Widgets are often packaged together in widget toolkits, and programmers use widgets to build graphical user interfaces (GUIs). One class of widget is the “Dashboard widgets” used in connection with computers manufactured by Apple Computer, Inc. of Cupertino, Calif. Widgets, in this case, are downloadable interactive virtual tools that provide services such as the latest news, the current weather, a dictionary, a map program, sticky notes, or a language translator.

Widgets are typically classified into general categories based upon their characteristics. Examples of widget categories include, but are not limited to, selection widgets, text input widgets, output widgets, and window widgets. Selection widgets include, for example, buttons, radio buttons, check boxes, forms, menus (e.g., command menus, text menus, pie menus, and the like), combo boxes (e.g., a text box with an attached menu), icons, toolbars, recursive (e.g., tree view, grid view, and the like), continuous (e.g., scrollbars and the like), and the like widgets. Examples of text input widgets include text boxes (e.g. an edit field and the like), combo boxes (e.g., a text box with an attached menu), and the like widgets. Output widgets include, for example, tool tips, status bars, progress bars, and the like widgets. Examples of window widgets include modal windows, dialog boxes, utility windows, and the like widgets.

Typically, a group of widgets are included in a hierarchical structure commonly known as a “widget tree.” Widget trees are generally composed of one or more “container” widgets, which in turn typically include one or more “child” widgets. Container widgets usually define a layout that organizes its child widgets on the display of a computing device. Examples of container widgets include, but are not limited to, forms, menus, lists, toolbars, and the like widgets. Child widgets are typically “fine-grain” widgets (i.e., lower-level or base widgets) and may include container widgets. Fine-grain widgets include, for example, labels, text fields, scrollbars, icons, and the like widgets.

Furthermore, widgets (both container and fine-grain) typically include a relatively standardized appearance or display characteristic(s). For example, an input text box is generally rectangular, whereas a radio button is generally circular and, when actuated, is filled by a black dot. Moreover, a menu, for example, generally includes a group of tabs lined-up horizontally or vertically with one another. However, container widgets typically do not render anything on the screen except a representation of the child widgets they contain and a background. One example of such a container widget is a computer desktop that shows the icons of the widgets it contains and some kind of background (e.g., a wallpaper image).

In addition, widgets typically include an event attached to them. For example, an event may be a mouse cursor “click” or “double click” on a button, a menu, or an icon. Moreover, an event may be simply moving the mouse cursor over an icon or “click” and “dragging” a scroll bar. As known, there are numerous possible events that may be attached to a widget.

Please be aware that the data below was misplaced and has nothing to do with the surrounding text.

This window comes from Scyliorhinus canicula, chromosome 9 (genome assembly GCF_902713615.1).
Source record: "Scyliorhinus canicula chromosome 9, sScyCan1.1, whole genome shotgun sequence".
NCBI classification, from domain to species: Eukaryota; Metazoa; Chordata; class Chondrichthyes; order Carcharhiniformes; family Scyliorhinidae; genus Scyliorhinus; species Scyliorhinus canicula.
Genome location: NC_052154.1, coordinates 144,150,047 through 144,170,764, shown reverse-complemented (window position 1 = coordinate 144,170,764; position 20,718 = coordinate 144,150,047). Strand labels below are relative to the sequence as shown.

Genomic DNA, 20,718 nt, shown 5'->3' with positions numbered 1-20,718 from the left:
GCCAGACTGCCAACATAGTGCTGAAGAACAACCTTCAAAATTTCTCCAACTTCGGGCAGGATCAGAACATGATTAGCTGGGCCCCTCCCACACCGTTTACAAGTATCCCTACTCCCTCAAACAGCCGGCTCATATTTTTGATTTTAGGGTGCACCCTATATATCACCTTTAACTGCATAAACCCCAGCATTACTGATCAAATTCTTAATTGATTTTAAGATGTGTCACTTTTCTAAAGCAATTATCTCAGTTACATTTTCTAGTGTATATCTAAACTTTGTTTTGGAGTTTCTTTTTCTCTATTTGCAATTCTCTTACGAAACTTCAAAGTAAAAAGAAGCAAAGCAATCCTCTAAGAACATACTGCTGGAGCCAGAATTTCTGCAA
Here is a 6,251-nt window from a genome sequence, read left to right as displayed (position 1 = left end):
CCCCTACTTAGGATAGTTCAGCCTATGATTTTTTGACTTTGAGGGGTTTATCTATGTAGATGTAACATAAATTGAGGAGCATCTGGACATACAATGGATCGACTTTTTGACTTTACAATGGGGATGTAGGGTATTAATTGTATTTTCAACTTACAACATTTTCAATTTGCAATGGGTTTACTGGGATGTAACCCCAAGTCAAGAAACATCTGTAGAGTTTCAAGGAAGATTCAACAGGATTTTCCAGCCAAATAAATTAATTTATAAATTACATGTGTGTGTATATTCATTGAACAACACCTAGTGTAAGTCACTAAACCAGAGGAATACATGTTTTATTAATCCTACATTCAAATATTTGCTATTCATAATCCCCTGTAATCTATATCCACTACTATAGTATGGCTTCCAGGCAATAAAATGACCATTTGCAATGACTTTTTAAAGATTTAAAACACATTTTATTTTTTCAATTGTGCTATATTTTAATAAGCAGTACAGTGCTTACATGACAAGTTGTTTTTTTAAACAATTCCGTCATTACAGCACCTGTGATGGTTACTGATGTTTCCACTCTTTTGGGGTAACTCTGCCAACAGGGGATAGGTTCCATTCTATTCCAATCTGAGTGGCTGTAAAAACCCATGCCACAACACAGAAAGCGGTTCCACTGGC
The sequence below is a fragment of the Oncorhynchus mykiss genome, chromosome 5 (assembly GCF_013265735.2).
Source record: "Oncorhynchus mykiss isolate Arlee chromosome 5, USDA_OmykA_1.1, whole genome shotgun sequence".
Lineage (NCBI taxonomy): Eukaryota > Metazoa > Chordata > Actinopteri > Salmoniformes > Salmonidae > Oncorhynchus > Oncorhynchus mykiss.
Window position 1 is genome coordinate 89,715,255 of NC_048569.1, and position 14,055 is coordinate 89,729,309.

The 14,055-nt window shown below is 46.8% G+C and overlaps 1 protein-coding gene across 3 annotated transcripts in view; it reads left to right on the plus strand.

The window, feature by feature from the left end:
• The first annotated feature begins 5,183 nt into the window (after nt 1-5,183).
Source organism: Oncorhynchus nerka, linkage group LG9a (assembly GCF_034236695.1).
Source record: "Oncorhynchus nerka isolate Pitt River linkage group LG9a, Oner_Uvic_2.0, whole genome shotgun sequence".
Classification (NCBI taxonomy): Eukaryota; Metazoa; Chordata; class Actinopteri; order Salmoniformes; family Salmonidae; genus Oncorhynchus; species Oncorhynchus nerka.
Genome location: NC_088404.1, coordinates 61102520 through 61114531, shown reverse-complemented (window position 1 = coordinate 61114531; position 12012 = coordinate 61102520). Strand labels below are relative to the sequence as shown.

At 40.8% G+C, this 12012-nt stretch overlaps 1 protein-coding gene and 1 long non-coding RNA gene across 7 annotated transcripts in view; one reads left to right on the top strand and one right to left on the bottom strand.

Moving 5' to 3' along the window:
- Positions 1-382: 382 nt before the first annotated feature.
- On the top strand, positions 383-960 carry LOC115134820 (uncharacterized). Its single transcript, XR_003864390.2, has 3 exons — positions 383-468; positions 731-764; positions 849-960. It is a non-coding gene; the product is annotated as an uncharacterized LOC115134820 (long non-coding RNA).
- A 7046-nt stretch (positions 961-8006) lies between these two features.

In addition, widgets normally have operations associated with them, which the widgets perform when the event attached to the widget occurs. For example, when a scroll bar is “clicked” and “dragged” the contents on screen scroll up or down depending on the direction the scroll bar is being dragged. Another example includes the event of “hovering” a mouse cursor over an icon or text box and a “pop-up” box or text in the box appears, respectively.

Widgets may be created either programmatically or declaratively. Declarative-created widgets are generally widgets utilized to describe the hierarchy of the widget tree utilizing known user interface concepts (e.g., <toolbar> and <button . . . />, to name just a few of many known concepts).

Notably, when a typical fine-grain widget needs either its graphics or its operation(s) changed, a programmer is needed to change the code associated with the entire fine-grain widget. Thus, if a designer wants to change the appearance of the fine-grain widget, the designer must typically instruct the programmer to modify the underlying code. One way to avoid the designer's reliance on a programmer in such a case is to include a sub-widget tree known as a document object model (DOM) within the widget tree.

A DOM is a description of how a HyperText Markup Language (HTML) or eXtensible Markup Language (XML) document is represented in a tree structure. A DOM provides an object oriented application program interface that enables HTML or XML documents to be parsed into a well-defined tree structure and to operate on the contents of the document. As is typical of widgets included within a DOM, each individual widget or group of widgets include both an appearance and an operation associated with it/them, but separates the instructions controlling the appearance and the instructions controlling the operation from one another. Therefore, a DOM enables a designer to control/change the appearance of individual widgets or groups of widgets by changing the graphics associated with the widget(s), while enabling a programmer to control/change the functionality of the widget(s) by changing the code associated with the functionality of the widget(s). Thus, an advantage to using a DOM within a widget tree is the ability to change the graphics of individual widgets or groups of widgets independent of their respective operational code.